This week, Jeff Bezos, founder of Amazon, announced he will be stepping down as CEO of the world’s largest ecommerce firm.
Bezos, who started Amazon as an online bookstore in 1994, is the second richest person in the world, worth $182 billion.
Amazon has been one of the biggest winners of the pandemic, with $386 billion in revenue last year–a 38% yearly increase. More impressively, net profit increased by 84% in 2020, driven mainly by contributions from Amazon Web Services (AWS).
Very few people in the developed world have never dealt with Amazon. Over 140 million people have Amazon Prime accounts–which provide access to award-winning original streaming content, in addition to free shipping. AWS owns over 1/3 of the cloud computing market–more than the next three competitors combined.
So is there really a way any of us can move beyond Amazon? Look at what happened to Sears Roebuck–at one time the largest retailer in the world. Sears owned the direct-to-consumer business for decades. If you think Amazon offers a diverse set of products, consider that between 1908 and 1940, Sears sold over 70,000 mail order houses: the plans and all the pieces showed up at your door, to be assembled by the homeowner and friends.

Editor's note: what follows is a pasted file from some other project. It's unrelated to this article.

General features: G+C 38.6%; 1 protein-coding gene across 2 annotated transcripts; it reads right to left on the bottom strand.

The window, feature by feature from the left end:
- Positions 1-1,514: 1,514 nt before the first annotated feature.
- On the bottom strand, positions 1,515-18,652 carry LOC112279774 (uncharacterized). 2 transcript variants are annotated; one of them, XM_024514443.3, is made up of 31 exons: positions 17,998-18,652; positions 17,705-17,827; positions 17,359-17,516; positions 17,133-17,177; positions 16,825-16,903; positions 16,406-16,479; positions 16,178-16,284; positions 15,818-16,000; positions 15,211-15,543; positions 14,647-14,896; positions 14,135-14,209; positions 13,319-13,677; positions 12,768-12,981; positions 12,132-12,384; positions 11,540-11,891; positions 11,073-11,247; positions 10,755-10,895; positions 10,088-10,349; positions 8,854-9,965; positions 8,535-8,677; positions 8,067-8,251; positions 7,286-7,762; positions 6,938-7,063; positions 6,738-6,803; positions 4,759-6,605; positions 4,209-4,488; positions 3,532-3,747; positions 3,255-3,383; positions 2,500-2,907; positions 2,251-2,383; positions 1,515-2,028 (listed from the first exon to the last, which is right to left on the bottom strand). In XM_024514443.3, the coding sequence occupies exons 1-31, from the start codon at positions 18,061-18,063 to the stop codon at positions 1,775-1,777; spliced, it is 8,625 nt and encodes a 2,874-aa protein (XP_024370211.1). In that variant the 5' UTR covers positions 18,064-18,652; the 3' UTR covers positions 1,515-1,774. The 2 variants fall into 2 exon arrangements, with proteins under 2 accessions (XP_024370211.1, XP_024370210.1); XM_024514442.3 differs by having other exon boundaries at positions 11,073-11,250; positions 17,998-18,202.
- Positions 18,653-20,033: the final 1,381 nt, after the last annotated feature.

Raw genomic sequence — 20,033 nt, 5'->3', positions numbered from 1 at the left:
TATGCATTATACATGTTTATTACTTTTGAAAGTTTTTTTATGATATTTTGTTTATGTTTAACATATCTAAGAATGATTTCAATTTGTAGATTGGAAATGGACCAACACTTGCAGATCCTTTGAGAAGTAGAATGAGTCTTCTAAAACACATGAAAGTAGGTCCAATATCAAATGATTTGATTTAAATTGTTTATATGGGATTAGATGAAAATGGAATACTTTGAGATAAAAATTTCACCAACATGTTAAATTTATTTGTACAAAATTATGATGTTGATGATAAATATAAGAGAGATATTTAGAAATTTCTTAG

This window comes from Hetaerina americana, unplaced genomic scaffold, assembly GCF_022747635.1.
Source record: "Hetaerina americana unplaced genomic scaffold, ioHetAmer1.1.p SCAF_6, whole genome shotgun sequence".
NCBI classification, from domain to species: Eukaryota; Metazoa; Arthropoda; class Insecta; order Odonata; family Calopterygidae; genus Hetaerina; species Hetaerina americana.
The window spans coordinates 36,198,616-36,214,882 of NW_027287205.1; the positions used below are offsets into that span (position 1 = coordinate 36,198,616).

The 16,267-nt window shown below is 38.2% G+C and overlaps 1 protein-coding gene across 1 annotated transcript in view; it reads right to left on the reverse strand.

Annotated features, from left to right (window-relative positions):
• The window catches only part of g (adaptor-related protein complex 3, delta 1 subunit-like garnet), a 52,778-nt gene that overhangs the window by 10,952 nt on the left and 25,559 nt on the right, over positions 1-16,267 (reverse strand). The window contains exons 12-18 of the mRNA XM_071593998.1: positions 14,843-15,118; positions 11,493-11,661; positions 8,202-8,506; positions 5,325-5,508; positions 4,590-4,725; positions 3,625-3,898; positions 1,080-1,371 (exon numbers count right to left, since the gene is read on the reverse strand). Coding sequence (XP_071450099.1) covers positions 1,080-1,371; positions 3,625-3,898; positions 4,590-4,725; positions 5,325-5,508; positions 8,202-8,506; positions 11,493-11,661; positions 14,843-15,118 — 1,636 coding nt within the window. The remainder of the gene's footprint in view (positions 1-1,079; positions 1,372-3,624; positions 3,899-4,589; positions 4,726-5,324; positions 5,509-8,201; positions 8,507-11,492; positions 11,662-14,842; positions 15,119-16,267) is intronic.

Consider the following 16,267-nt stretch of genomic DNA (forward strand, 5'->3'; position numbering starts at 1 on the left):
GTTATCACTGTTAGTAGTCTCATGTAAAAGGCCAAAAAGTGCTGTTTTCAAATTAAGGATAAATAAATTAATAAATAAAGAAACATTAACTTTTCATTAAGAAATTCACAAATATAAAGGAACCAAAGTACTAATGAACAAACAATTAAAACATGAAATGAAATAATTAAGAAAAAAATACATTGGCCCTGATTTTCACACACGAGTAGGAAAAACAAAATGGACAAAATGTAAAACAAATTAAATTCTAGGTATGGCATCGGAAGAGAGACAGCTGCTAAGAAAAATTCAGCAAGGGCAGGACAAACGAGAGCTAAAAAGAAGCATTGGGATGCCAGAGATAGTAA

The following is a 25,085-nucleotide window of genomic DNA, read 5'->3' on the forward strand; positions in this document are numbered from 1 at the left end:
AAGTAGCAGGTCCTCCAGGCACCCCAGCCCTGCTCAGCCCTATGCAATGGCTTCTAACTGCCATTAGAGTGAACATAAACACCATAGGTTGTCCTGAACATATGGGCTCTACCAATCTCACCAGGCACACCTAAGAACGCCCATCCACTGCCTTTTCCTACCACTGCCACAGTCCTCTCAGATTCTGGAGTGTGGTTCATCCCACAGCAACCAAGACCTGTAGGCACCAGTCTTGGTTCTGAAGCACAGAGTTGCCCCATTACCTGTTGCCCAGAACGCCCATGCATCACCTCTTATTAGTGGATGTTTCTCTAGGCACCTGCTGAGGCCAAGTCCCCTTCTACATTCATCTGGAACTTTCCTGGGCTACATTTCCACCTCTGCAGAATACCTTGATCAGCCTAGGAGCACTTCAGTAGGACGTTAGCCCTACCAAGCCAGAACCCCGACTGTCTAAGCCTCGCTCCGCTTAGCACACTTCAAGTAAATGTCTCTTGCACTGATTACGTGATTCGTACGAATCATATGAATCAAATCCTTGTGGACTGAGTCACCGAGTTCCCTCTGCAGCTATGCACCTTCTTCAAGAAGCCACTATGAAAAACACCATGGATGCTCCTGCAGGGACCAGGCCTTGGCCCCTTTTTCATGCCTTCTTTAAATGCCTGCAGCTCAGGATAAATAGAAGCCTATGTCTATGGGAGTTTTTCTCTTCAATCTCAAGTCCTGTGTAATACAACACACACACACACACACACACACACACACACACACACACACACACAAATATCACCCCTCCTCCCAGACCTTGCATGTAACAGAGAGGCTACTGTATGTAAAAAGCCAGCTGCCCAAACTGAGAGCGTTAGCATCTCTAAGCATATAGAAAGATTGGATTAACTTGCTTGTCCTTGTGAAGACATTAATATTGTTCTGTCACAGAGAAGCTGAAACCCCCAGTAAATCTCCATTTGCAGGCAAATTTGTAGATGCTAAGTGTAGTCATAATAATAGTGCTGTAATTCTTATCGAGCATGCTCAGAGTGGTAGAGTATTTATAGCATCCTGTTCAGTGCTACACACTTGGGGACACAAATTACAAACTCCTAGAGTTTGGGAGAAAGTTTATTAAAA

Being the biggest and best at what you do makes it nearly impossible to have the foresight to invent what will replace your business. Sears couldn’t become Amazon, any more than the previous generation of retailers could have become Sears.
Somewhere out there, the next Jeff Bezos is lurking. We just don’t know who that is yet.
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